Can I get Workers’ Compensation in California if I am an Independent Contractor?

If you are an employee, you qualify for California workers' compensation benefits. Independent contractors in California do not qualify for workers' compensation benefits. However, many employees are improperly classified as independent contractors.

To find out whether you are an independent contractor or employee you should understand:

  • Why independent contractors do not receive benefits
  • The difference between an independent contractor and an employee
  • The control test for determining the difference
  • How to pursue a claim if your employee status is disputed

This article will explain:

1. Independent contractor vs. employee and workers' compensation benefits

Independent contractors do not receive workers' compensation benefits. The workers' compensation system only applies to employees.1

The difference is important if you are injured doing work for an employer. The insurance company may deny your claim because you are not an employee.

If you are an independent contractor, many of the laws do not apply. Whereas if you are classified as an employee, your employer has to:

  • pay for workers' compensation insurance for you
  • pay part of your Social Security and Medicare taxes (which may be put in a Medicare set-aside)
  • comply with labor and discrimination laws for employees.

Independent contractor status may be used as a “subterfuge” to avoid employee status, meaning that an employer may falsely claim that you are independent contractor in order to avoid paying you workers' compensation benefits. The idea that an employer may try to classify a worker as an independent contractor as opposed to an employee is common enough to be mentioned in the California Labor Code.2

If a court determines that you were really an employee, and misclassified as an indepentent contractor, you may be entiled not only to workers comp benefits but also to file a wage and hour lawsuit in California for unpaid wagesovertime and failure to give meal and rest breaks.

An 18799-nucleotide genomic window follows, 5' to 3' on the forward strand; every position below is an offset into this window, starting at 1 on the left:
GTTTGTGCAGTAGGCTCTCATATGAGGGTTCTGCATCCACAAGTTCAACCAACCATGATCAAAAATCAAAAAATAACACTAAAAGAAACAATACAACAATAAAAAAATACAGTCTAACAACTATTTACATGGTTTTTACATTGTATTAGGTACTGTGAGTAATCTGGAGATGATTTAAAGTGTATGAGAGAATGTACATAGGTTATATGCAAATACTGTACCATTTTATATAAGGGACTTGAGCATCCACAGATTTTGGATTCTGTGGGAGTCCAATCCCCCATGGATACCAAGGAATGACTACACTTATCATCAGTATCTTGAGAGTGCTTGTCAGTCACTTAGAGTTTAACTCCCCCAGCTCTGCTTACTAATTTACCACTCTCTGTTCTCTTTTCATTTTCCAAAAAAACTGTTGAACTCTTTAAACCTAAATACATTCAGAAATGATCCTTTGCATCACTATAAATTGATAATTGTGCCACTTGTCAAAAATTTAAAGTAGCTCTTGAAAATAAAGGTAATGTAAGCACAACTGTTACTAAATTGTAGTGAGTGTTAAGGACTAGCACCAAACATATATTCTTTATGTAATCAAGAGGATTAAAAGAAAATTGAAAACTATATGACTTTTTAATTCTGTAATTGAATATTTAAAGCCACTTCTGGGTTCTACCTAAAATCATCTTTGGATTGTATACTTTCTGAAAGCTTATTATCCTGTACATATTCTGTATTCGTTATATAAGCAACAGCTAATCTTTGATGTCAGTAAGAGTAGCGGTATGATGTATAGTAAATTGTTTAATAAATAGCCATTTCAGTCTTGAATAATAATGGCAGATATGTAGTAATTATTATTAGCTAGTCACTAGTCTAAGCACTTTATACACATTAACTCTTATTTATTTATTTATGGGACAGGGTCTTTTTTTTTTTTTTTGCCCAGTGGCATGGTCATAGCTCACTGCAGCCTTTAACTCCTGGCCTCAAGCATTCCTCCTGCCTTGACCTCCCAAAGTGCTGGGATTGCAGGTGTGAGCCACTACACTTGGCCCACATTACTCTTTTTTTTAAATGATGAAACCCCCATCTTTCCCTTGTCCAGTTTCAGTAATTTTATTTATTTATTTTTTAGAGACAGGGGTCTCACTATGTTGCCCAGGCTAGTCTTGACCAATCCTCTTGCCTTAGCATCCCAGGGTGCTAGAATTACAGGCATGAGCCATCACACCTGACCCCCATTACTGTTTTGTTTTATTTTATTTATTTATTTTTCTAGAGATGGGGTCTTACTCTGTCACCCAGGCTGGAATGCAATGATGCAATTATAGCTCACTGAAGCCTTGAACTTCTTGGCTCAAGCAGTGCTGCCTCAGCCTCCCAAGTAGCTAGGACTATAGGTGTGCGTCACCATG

1.1 Difference between employee and independent contractor

A California employee is any person in the service of an employer, whether with an oral or written contract, whether lawful or unlawful.3

A California independent contractor is a person who works for a specific fee and result. The employer only controls the result of the work but not how the work is accomplished.4

There are times when the risk of injury should be placed on the person doing the work, and other times the risk should be on the person hiring.5

When a worker does not have control over the work that they are doing, they do not have control over the safety of the work. In this case, they are an employee.

Independent contractors:

  • choose the burdens and benefits of self-employment
  • have control over their own work safety
  • are in the best position to determine the cost of safety versus profit6

If you have not actually chosen these items, then there is a question of whether you are actually an independent contractor.

2. How do you determine if you are an independent contractor or employee?

The determination as to whether someone is an employee or an independent contractor is one of fact.7 The Labor Code view favors the idea that you are an employee.8

The Labor Code states:

“Any person, rendering services to another, other than as an independent contractor… is presumed to be an employee.”9 The burden of proof is on the employer to prove that someone claiming to be an employee is an independent contractor.10